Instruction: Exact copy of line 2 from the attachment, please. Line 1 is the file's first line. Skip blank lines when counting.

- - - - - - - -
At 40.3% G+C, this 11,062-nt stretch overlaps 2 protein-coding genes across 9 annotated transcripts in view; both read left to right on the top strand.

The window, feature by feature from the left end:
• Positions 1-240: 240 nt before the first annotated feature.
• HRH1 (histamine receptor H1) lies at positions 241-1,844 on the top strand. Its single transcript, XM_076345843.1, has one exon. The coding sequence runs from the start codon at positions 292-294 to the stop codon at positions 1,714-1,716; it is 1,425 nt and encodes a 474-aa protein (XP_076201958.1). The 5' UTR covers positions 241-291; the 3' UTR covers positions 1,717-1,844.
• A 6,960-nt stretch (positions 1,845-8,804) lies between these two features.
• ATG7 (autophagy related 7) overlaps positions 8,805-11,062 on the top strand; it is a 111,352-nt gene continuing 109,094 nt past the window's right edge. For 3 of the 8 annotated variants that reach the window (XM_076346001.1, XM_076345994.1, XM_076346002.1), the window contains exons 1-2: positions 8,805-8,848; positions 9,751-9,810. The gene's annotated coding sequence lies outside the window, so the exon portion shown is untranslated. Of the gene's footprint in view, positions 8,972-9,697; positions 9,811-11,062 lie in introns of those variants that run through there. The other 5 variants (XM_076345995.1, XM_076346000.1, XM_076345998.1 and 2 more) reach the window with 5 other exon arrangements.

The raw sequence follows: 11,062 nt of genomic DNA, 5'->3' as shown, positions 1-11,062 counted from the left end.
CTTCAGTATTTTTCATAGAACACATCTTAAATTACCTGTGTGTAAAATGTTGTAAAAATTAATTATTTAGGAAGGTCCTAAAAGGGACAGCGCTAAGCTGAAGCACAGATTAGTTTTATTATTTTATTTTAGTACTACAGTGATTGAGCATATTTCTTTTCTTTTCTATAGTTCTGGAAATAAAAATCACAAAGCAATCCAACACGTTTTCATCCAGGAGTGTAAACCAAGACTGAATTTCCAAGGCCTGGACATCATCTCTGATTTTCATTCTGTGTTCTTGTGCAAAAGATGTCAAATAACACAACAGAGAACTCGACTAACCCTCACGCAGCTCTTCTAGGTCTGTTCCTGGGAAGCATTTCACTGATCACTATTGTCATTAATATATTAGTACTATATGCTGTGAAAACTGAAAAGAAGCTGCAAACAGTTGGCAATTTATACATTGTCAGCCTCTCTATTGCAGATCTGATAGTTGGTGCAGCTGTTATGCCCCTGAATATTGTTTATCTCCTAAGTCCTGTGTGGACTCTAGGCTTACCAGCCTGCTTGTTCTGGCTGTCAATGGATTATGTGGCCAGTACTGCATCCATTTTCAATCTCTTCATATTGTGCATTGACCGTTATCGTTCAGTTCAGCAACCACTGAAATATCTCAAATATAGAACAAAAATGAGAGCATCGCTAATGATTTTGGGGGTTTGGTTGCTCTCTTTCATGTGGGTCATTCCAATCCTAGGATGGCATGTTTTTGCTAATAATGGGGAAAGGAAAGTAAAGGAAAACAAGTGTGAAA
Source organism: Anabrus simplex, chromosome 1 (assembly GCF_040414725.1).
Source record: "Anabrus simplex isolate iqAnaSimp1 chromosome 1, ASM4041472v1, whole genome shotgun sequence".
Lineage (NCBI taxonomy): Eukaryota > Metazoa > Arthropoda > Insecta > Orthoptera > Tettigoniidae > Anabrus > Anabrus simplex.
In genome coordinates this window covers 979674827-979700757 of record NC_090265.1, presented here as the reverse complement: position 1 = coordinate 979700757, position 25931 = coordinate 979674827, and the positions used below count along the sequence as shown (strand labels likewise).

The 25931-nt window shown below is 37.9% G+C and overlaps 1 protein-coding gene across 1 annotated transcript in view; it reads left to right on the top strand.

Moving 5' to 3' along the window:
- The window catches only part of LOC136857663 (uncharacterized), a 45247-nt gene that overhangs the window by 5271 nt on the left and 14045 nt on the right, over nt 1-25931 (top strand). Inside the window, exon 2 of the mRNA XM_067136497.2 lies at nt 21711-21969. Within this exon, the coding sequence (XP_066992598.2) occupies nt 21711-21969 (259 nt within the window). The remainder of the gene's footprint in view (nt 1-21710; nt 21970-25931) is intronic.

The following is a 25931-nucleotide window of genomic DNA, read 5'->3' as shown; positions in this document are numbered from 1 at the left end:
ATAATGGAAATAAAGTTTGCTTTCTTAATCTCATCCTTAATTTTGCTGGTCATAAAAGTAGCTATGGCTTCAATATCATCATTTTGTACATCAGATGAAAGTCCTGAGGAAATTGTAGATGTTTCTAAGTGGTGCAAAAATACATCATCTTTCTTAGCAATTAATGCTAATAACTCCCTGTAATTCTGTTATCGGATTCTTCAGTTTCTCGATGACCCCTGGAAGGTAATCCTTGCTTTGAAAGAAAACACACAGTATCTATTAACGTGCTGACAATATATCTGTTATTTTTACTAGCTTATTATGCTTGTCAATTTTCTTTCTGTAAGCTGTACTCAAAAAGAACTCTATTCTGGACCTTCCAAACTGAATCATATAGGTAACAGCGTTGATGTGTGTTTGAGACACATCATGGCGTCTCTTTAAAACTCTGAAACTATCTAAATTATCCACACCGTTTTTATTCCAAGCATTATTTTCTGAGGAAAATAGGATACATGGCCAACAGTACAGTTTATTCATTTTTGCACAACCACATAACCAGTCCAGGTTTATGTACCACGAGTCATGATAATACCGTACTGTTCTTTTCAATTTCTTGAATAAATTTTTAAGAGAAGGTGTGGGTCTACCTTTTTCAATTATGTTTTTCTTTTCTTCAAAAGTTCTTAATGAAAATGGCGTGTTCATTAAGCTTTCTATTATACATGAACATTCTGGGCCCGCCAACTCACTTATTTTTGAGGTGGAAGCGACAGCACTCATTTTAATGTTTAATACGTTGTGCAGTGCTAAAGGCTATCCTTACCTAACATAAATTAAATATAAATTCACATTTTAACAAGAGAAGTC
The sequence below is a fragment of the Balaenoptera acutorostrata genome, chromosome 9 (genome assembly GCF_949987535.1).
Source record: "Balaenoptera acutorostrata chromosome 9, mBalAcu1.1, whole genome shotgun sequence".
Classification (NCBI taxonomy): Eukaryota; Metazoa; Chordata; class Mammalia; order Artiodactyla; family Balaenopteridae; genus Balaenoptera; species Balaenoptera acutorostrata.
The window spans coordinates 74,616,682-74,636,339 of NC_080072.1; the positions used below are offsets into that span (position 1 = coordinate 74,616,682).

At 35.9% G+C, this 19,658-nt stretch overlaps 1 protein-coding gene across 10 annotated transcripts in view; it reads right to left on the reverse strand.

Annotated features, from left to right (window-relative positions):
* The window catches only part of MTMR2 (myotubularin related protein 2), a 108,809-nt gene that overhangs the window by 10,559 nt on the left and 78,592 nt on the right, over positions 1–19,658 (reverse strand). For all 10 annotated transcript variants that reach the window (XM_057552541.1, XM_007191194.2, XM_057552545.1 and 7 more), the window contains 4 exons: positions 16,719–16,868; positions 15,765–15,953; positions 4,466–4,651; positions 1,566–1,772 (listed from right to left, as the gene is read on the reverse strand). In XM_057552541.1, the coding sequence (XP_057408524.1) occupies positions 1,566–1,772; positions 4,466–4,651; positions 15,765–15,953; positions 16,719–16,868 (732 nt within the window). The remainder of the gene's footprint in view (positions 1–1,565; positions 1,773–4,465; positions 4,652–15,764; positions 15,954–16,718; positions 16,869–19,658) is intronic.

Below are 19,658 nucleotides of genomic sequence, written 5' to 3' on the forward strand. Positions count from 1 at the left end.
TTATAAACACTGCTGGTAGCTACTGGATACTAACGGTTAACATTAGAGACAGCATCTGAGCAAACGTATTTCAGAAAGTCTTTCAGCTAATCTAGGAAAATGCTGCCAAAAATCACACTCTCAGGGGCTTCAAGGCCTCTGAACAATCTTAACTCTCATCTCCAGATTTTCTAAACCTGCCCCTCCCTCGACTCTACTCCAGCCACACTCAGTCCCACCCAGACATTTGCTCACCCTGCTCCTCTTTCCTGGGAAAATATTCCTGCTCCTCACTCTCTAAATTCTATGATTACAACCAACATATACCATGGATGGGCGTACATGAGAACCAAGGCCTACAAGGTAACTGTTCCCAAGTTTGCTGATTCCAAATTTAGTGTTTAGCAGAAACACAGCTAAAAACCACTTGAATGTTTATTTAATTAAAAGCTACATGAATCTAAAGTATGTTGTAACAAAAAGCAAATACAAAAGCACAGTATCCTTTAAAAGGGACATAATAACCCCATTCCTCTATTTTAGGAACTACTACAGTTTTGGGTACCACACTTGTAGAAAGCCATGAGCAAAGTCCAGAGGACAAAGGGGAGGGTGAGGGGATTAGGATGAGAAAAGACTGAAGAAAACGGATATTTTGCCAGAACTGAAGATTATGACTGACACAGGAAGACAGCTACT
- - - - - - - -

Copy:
The window, feature by feature from the left end: